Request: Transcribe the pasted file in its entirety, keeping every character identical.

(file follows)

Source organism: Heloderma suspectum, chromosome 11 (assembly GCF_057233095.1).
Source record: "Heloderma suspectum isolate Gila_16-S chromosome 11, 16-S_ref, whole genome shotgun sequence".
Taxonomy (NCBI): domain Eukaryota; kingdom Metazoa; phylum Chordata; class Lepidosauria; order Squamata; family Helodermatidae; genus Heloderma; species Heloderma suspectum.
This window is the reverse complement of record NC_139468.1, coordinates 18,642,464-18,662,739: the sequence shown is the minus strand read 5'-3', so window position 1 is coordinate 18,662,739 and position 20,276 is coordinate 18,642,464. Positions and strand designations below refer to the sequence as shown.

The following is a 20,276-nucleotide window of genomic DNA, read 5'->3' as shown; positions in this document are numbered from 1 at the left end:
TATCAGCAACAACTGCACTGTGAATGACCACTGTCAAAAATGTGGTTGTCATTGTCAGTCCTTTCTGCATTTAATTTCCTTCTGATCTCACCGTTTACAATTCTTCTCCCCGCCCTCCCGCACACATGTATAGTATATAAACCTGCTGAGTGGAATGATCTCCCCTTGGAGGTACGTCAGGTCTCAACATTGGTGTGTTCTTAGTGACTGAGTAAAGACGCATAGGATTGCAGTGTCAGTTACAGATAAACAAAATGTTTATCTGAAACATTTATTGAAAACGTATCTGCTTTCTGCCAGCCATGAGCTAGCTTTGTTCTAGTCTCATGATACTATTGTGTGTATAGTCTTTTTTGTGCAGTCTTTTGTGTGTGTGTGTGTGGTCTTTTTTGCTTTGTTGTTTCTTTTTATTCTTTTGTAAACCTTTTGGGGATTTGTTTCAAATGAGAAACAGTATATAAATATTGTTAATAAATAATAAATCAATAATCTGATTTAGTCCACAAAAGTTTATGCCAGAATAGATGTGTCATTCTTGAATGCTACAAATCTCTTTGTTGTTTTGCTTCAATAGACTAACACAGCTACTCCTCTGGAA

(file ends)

Source organism: Heloderma suspectum, chromosome 11 (assembly GCF_057233095.1).
Source record: "Heloderma suspectum isolate Gila_16-S chromosome 11, 16-S_ref, whole genome shotgun sequence".
Taxonomy (NCBI): domain Eukaryota; kingdom Metazoa; phylum Chordata; class Lepidosauria; order Squamata; family Helodermatidae; genus Heloderma; species Heloderma suspectum.
This window is the reverse complement of record NC_139468.1, coordinates 18,642,464-18,662,739: the sequence shown is the minus strand read 5'-3', so window position 1 is coordinate 18,662,739 and position 20,276 is coordinate 18,642,464. Positions and strand designations below refer to the sequence as shown.

The following is a 20,276-nucleotide window of genomic DNA, read 5'->3' as shown; positions in this document are numbered from 1 at the left end:
TATCAGCAACAACTGCACTGTGAATGACCACTGTCAAAAATGTGGTTGTCATTGTCAGTCCTTTCTGCATTTAATTTCCTTCTGATCTCACCGTTTACAATTCTTCTCCCCGCCCTCCCGCACACATGTATAGTATATAAACCTGCTGAGTGGAATGATCTCCCCTTGGAGGTACGTCAGGTCTCAACATTGGTGTGTTCTTAGTGACTGAGTAAAGACGCATAGGATTGCAGTGTCAGTTACAGATAAACAAAATGTTTATCTGAAACATTTATTGAAAACGTATCTGCTTTCTGCCAGCCATGAGCTAGCTTTGTTCTAGTCTCATGATACTATTGTGTGTATAGTCTTTTTTGTGCAGTCTTTTGTGTGTGTGTGTGTGGTCTTTTTTGCTTTGTTGTTTCTTTTTATTCTTTTGTAAACCTTTTGGGGATTTGTTTCAAATGAGAAACAGTATATAAATATTGTTAATAAATAATAAATCAATAATCTGATTTAGTCCACAAAAGTTTATGCCAGAATAGATGTGTCATTCTTGAATGCTACAAATCTCTTTGTTGTTTTGCTTCAATAGACTAACACAGCTACTCCTCTGGAA